Steps for Problem-Based Multiobjective Optimization
This topic shows how to set up a multiobjective optimization in the problem-based approach, and details the format of results and initial points. For an example, see Pareto Front for Multiobjective Optimization, Problem-Based.
Specify Multiple Objective Functions
Specify multiple objective functions in one of two ways:
Optimization expression — Give an optimization expression that has vector or array values. For example, this objective function returns a vector of three values:
prob.Objective = [sin(x),cos(x),1 - x.^2];
Structure — Give a structure of optimization expressions, each of which evaluates to a scalar. For example, this objective function returns a structure with three objective components:
prob.Objective.sin = sin(x); prob.Objective.cos = cos(x); prob.Objective.quad = 1 - x^2;
Specify Multiple Objective Senses (Maximize or Minimize)
Specify an objective function sense, meaning maximize or minimize, depending on how you specify the objective function.
Objective is an optimization expression — All objectives in the problem have the same objective sense. For example,
prob.ObjectiveSense = "max";
Objective is a structure — Each objective function can have its own sense. The
prob.ObjectiveSensestructure has the same fields as the
prob.Objectivestructure. For example,
prob.ObjectiveSense.sin = "minimize"; prob.Objective.cos = "maximize"; prob.Objective.quad = "max";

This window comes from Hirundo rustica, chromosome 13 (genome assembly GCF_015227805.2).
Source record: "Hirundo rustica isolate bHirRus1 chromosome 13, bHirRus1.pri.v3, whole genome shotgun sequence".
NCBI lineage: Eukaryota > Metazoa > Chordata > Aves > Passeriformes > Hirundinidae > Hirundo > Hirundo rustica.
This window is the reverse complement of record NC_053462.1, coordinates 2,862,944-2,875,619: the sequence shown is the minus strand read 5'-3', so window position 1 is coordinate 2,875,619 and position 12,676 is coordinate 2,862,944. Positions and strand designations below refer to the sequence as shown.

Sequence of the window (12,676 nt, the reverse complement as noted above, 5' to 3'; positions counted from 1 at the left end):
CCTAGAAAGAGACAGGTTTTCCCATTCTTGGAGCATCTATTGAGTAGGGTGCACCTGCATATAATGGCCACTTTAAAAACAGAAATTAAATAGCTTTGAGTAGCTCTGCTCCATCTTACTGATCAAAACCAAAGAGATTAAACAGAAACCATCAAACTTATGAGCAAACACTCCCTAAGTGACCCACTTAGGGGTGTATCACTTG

The default sense is
Data Format of Multiobjective Solutions
sol output is a vector of
objects. Each object contains the values of the optimization variables and the objective
functions at one point on the Pareto front. If the problem has nonlinear constraints,
sol also contains the nonlinear constraint violations at each solution
fval output is a matrix where each row represents one
solution point and each column represents one objective function. The
fval output is numeric, unlike the
sol output. You
can obtain the objective function values from the
sol object. However,
you can find the values more easily in
You can plot the resulting Pareto front in two or three dimensions by calling
sol. For an example, see Pareto Front for Multiobjective Optimization, Problem-Based.
Supply Initial Points for Multiobjective Problem
Specifying initial points for multiobjective problems is optional. However, you can sometimes obtain better solutions by doing so. For an example showing the benefit, see Pareto Front for Multiobjective Optimization, Problem-Based.
To obtain more accurate solutions, the
gamultiobj solver can
fgoalattain. For an example, see Design Optimization of a Welded Beam. To use this hybrid function
in the problem-based workflow, set the
HybridFcn option to
options = optimoptions('gamultiobj',HybridFcn="fgoalattain");
Include the solver and options arguments in the
[sol,fval,exitflag,output] = solve(prob,... Solver="gamultiobj",... Options=options);
View Pareto Set
To view the Pareto set in two or three dimensions while the solver proceeds, set a plot option.
gamultiobjfunction, set the
options = optimoptions("gamultiobj",PlotFcn="gaplotpareto"); sol = solve(prob,Options=options)
paretosearchfunction, set the
To view the Pareto set after the solver finishes, call
on the solution.
sol = solve(prob); paretoplot(sol)
For an example, see Pareto Front for Multiobjective Optimization, Problem-Based.
If you have more than three objectives,
paretoplot allows you to
choose which objectives to plot. See the
reference page for details.